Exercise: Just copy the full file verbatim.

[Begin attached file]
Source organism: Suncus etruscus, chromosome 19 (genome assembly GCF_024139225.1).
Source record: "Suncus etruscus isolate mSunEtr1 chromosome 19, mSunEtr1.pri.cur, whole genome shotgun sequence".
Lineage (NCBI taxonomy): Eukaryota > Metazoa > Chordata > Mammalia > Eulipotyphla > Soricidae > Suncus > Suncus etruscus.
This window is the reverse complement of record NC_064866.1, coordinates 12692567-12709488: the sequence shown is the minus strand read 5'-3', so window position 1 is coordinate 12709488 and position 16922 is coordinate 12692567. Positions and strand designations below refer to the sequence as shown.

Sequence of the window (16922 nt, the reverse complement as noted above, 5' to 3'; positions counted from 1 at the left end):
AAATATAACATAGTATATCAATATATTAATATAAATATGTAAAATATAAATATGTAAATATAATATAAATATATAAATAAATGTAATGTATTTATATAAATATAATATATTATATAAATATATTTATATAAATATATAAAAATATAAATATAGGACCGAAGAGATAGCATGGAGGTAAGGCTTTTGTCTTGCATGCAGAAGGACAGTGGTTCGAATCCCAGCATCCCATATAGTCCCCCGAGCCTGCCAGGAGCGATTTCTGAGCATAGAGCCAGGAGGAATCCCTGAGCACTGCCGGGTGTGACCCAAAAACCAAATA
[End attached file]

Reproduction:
Source organism: Suncus etruscus, chromosome 19 (genome assembly GCF_024139225.1).
Source record: "Suncus etruscus isolate mSunEtr1 chromosome 19, mSunEtr1.pri.cur, whole genome shotgun sequence".
Lineage (NCBI taxonomy): Eukaryota > Metazoa > Chordata > Mammalia > Eulipotyphla > Soricidae > Suncus > Suncus etruscus.
This window is the reverse complement of record NC_064866.1, coordinates 12692567-12709488: the sequence shown is the minus strand read 5'-3', so window position 1 is coordinate 12709488 and position 16922 is coordinate 12692567. Positions and strand designations below refer to the sequence as shown.

Sequence of the window (16922 nt, the reverse complement as noted above, 5' to 3'; positions counted from 1 at the left end):
AAATATAACATAGTATATCAATATATTAATATAAATATGTAAAATATAAATATGTAAATATAATATAAATATATAAATAAATGTAATGTATTTATATAAATATAATATATTATATAAATATATTTATATAAATATATAAAAATATAAATATAGGACCGAAGAGATAGCATGGAGGTAAGGCTTTTGTCTTGCATGCAGAAGGACAGTGGTTCGAATCCCAGCATCCCATATAGTCCCCCGAGCCTGCCAGGAGCGATTTCTGAGCATAGAGCCAGGAGGAATCCCTGAGCACTGCCGGGTGTGACCCAAAAACCAAATA